Whittington also suggests that this method of cultivation, first by horse drawn ploughs and later by tractors, encouraged compaction of the underlying ground. He called this compaction “the plough sole” or “hardpan”. As the fine top soil was washed away, the coarser grains remained in place and gradually hardened, thus preventing water from trickling down through the subsoil as it had when the land was vegetated by deep rooting native plants. Cereal crops such as wheat and oats were shallow rooted and did not penetrate the “plough sole”. They survived on surface water and when that water was not available, the crops failed. Whittington states (1975, p9) that shortly after clearing of natural bush
“there was an increase in the number of shallow fresh-water soaks which gave a reasonable supply until early summer. Some lasted until mid-summer and then dried out. It can be assumed that these shallow, short-period supplies were perched water tables, caused by the eradication of the vegetation”.
These supplies soon disappeared, however, with increased cropping and stocking.
As salt encroachment and waterlogging increased in the valley floor, the Springhill homestead fell victim to its insidious march – “I remember Harry and Lal saying that when they were sitting in their sitting room they could hear the plaster falling off the walls” (Conacher, 2000) - by 1958 it was not habitable and had to be finally demolished in 1963.
Figure 1. shows the level of salt encroachment mapped by Harry Whittington on Springhill between 1935 and 1946. Note the location of the homestead (by the well in Lot 4534), right in the middle of the salt affected landscape.
Figure 1. A map of salt encroachment on the Springhill property at Brookton, Western Australia from “A Battle for Survival Against Salt Encroachment at Springhill, Brookton, Western Australia” July 1975 (p10)
Location No 9326 (11 acres) was a Government Water Reserve which showed signs of salt damage by 1938. This had increased dramatically to the point where in 1946 it was at the epicentre of the salt damaged land on Springhill.
By 1946, the amount of land degraded by salt on Springhill had severely reduced pasture area requiring a cut in numbers of sheep stocked, wool quality was affected due to the poor quality of feed and yields from crops growing on the slopes had also diminished “below the point of profitability” (Whittington, 1975, p11).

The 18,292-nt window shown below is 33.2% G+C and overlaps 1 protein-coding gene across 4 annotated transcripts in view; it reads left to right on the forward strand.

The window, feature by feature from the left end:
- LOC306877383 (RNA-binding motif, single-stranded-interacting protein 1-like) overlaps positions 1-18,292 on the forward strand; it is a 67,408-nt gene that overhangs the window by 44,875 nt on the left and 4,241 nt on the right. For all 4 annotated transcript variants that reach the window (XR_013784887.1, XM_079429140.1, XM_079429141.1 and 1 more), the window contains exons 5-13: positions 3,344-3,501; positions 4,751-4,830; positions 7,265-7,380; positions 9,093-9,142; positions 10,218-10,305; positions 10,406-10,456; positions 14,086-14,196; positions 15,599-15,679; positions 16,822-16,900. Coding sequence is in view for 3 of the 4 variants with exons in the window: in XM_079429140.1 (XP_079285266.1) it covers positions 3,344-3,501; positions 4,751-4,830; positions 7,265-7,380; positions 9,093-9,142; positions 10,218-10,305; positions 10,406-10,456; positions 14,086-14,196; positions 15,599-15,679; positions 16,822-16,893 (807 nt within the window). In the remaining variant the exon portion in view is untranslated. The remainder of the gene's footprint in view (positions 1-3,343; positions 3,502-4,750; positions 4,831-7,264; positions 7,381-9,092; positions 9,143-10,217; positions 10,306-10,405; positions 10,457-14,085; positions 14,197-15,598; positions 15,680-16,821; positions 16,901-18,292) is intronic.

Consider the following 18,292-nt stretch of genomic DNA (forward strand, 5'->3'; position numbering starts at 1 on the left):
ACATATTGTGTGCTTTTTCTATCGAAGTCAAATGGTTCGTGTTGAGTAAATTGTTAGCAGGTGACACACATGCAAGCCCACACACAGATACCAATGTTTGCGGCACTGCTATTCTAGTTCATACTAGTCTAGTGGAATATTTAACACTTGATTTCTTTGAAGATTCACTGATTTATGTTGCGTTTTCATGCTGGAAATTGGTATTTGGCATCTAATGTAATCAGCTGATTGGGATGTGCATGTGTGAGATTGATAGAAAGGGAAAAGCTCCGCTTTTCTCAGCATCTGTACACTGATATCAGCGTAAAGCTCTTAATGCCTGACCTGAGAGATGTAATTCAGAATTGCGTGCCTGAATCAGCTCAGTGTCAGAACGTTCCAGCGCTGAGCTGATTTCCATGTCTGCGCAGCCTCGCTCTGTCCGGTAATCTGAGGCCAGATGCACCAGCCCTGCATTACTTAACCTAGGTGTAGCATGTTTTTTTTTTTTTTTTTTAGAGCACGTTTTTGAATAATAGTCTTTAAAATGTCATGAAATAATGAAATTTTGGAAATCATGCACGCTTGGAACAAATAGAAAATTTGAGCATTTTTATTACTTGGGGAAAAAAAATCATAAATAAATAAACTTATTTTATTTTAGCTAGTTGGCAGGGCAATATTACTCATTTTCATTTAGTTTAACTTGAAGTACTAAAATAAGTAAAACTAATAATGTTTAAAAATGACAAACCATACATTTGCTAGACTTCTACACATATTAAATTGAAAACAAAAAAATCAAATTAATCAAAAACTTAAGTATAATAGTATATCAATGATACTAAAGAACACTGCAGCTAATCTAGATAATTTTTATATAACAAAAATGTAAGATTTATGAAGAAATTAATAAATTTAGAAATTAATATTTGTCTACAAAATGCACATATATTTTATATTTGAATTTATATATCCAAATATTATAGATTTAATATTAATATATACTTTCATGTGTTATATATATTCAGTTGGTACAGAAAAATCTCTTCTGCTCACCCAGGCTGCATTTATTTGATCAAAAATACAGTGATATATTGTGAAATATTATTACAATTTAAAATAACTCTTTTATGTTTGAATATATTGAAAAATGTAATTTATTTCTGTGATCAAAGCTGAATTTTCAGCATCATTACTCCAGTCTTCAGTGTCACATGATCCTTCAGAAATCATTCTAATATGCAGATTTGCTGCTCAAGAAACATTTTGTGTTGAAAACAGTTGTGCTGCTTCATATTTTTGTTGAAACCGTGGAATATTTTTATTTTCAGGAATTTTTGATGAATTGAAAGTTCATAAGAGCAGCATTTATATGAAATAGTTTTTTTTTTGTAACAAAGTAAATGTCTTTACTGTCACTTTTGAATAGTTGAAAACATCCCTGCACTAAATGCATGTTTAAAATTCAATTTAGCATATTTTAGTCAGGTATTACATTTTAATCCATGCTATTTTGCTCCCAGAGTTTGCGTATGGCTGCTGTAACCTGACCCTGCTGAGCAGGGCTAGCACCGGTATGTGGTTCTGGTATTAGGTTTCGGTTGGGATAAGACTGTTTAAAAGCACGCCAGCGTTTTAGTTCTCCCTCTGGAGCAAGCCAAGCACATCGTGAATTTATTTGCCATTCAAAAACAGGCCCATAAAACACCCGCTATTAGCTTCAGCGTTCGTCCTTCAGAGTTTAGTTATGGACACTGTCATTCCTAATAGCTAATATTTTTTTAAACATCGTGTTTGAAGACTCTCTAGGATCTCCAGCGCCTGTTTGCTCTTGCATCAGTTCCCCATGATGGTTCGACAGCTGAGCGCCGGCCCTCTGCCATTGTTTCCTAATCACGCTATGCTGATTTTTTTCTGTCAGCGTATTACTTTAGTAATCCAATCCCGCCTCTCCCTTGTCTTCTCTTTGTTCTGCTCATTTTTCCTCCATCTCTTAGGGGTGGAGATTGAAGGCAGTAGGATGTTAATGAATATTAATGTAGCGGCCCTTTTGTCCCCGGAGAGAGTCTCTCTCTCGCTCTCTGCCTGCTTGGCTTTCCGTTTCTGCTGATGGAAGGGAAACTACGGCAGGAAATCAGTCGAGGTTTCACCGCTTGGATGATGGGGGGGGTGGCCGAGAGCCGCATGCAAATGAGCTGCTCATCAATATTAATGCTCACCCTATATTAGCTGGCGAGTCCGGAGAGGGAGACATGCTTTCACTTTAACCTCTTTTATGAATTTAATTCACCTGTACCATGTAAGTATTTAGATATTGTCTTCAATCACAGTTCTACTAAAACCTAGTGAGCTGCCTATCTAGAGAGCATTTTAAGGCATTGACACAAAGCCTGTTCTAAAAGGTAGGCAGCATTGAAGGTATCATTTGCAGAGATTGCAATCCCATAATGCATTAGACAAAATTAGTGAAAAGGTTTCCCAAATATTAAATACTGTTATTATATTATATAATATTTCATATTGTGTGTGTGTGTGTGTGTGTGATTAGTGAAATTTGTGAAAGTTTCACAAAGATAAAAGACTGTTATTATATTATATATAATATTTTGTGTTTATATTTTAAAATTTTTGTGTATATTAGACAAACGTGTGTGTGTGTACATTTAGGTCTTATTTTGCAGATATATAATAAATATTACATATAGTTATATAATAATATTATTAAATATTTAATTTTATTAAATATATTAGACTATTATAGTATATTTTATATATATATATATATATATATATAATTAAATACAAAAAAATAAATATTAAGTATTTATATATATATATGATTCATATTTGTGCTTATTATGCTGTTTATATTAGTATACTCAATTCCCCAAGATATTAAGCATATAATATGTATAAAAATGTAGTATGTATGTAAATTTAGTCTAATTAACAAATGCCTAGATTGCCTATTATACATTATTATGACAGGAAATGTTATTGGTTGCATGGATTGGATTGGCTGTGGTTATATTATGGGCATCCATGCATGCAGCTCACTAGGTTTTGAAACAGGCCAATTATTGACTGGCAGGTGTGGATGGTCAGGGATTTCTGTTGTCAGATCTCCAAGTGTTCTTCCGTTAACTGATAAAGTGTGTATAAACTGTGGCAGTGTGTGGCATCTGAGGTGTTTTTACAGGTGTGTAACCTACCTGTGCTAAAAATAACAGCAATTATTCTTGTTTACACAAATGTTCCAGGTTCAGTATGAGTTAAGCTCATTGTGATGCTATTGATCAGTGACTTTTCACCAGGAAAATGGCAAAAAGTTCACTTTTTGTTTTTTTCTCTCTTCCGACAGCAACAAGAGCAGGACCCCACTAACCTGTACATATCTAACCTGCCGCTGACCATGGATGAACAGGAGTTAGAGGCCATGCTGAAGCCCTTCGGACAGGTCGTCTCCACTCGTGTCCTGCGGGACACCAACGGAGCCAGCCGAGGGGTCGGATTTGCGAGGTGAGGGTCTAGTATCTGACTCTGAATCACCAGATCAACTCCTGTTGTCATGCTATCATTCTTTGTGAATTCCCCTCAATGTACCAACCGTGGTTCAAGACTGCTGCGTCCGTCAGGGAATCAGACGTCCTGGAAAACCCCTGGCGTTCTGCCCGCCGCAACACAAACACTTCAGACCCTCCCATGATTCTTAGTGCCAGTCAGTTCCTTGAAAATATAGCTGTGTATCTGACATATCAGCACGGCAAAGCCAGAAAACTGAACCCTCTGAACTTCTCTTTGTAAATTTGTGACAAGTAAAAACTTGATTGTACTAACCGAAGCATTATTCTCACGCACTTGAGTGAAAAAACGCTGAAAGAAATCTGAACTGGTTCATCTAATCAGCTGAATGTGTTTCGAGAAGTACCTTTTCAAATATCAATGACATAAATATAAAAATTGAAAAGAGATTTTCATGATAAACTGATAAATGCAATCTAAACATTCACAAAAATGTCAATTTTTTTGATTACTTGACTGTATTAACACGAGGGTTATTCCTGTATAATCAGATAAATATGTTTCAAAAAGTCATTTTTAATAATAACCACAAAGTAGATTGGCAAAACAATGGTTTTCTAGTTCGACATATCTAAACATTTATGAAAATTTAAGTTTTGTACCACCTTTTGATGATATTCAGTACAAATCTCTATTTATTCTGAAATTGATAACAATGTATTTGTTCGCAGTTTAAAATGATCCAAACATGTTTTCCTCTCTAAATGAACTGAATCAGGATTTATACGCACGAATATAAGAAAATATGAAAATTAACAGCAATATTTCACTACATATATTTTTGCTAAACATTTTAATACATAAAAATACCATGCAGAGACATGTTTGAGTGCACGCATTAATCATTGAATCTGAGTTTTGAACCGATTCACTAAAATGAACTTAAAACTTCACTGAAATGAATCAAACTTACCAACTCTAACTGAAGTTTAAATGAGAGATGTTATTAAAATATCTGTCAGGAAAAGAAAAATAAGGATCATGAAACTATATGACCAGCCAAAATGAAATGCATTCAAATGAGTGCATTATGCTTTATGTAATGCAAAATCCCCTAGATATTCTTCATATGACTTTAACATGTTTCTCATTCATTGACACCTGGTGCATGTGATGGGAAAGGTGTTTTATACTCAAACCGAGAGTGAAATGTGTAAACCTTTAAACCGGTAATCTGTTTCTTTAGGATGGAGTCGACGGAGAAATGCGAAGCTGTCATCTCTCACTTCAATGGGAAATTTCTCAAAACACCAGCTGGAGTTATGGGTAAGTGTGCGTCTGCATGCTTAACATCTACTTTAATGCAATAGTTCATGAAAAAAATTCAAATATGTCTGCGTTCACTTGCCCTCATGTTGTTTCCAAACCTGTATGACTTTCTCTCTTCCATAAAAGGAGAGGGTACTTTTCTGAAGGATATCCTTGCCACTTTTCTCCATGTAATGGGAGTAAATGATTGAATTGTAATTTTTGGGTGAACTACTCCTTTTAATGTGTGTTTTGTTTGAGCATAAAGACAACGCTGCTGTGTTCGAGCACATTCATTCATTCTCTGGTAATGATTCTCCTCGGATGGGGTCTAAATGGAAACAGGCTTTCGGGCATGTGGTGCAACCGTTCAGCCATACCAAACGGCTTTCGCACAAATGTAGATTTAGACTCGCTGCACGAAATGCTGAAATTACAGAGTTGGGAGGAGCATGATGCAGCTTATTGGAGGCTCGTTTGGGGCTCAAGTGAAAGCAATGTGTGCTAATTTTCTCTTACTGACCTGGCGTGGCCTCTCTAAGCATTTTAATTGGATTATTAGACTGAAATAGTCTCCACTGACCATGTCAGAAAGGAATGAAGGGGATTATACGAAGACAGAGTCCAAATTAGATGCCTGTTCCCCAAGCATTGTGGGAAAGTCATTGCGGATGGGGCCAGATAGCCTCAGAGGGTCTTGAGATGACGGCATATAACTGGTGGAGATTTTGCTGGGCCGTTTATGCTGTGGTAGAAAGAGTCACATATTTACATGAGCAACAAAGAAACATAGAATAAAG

Whittington turned to the Department of Agriculture for advice and their officers suggested planting salt tolerant trees such as salt river gums and tamerisk and supplied seed and plants for grasses (paspalum vaginatum and tall wheat grass) and bushy salt tolerant shrubs. They described his problems as evidence of a “rising salt water table” (Whittington, 1975, p11).
Despite persevering with these suggestions over the next few years, Whittington found that the only plants to flourish were the tamerisks planted along the edge of the old creek. The “salt tolerant” grasses died from lack of moisture or from being permanently waterlogged. He soon realised that
“Departmental policy was one of tolerating the problem, accepting the fact that once land had become salt affected, it could not be restored to fertility again, and that to grow any type of salt-tolerant grass or tree on the area was as much as could be achieved” (Whittington, 1975 p12).
This was the case in 1946 and, many would argue, is still the case now in 2000!
As natural fresh water supplies dried up on the property by 1951, he had to build dams to harvest water that had once been in abundance. This was after only 50 years of farm production.
Whittington had an inquiring mind and was willing to try any possible solution to improve his property. He sought out knowledge and information from Department officers, scientists and farm groups as to the best way to improve the profitability of his farm. John Whittington (2000) has said of his father that he judged solutions according to their chances of commercial success and, at the beginning, did not appear to have the more holistic outlook that he developed as he learned more about the soil and how it worked in later years.
Having tried the solutions he had been offered by the Department of Agriculture, he was dissatisfied with their advice and would not consider simply fencing off the problem and hoping it would go away.
Concerned by the decrease in production on the property, he arranged for soil tests between 1948-50 which showed that 55-60% of the superphosphate which he was applying was being leached out of the soil by water. To counter this he would have to increase the rate of application by at least two and a half times (Whittington 1975, p12), a process which would have been prohibitively expensive with little assurance of major improvements. There was also the question of a diminished supply of water.